“What is with you and killing off young girls?” he exclaimed.
It took me a second or two to realize that he was not accusing me of being a real-life serial killer. Once I set aside the urge to go full Harrison Ford to his Tommie Lee Jones I remembered the books he’d been reading since I last ran into him. Instantly I knew which two “murders” he was talking about.
In Escaping Infinity, one character loses a daughter to a murder-suicide. In The Last, Lonely Trail a murderous gang in the Old West violently wipes out an entire family, including the couples very young daughter.
The reader was outraged at not only the deaths but also the manner of their respective demises. He wanted to know why I chose to do that. The answer is simple: It needed to happen that way.
In the case of young Audie in Escaping Infinity, her murder was needed to make her parents willing to pack up and leave everything they had ever known behind. In the time they lived in, a member of an established family just didn’t pack up and move to San Francisco without good reason. Leaving behind the bad memories of their daughter’s death counts as such and Liz needed to be heading west to advance the story.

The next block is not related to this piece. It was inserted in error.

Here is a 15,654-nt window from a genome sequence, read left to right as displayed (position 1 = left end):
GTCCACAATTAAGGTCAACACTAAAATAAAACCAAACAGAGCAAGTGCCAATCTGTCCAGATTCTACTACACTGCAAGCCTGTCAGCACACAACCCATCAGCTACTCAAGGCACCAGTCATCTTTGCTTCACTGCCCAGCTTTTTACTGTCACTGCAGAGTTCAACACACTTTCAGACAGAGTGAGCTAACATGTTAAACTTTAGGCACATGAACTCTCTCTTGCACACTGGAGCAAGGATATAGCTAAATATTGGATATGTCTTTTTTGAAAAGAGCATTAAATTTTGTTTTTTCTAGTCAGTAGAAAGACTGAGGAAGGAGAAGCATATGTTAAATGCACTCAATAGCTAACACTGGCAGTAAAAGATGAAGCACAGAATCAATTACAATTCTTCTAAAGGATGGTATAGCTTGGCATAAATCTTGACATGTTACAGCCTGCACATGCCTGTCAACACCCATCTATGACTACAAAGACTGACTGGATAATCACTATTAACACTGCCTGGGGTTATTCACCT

As for young Sally in The Last Lonely Trail, her violent death was needed to establish just how even the Harrell gang truly was, why a U.S. Marshal would go on a killing spree across the west to hunt down the gang and have the reader not only accept that but cheer the Marshal on.
Trust me, those two murders were not any easier to write than they are to read. But in order to tell the story, they needed to happen the way they did. The fact that readers are so moved by their tragic ends they react as if they were their own family members means the stories were written well enough to connect to those readers.
Give them both a read and see if you agree. Escaping Infinity is even available as an audiobook.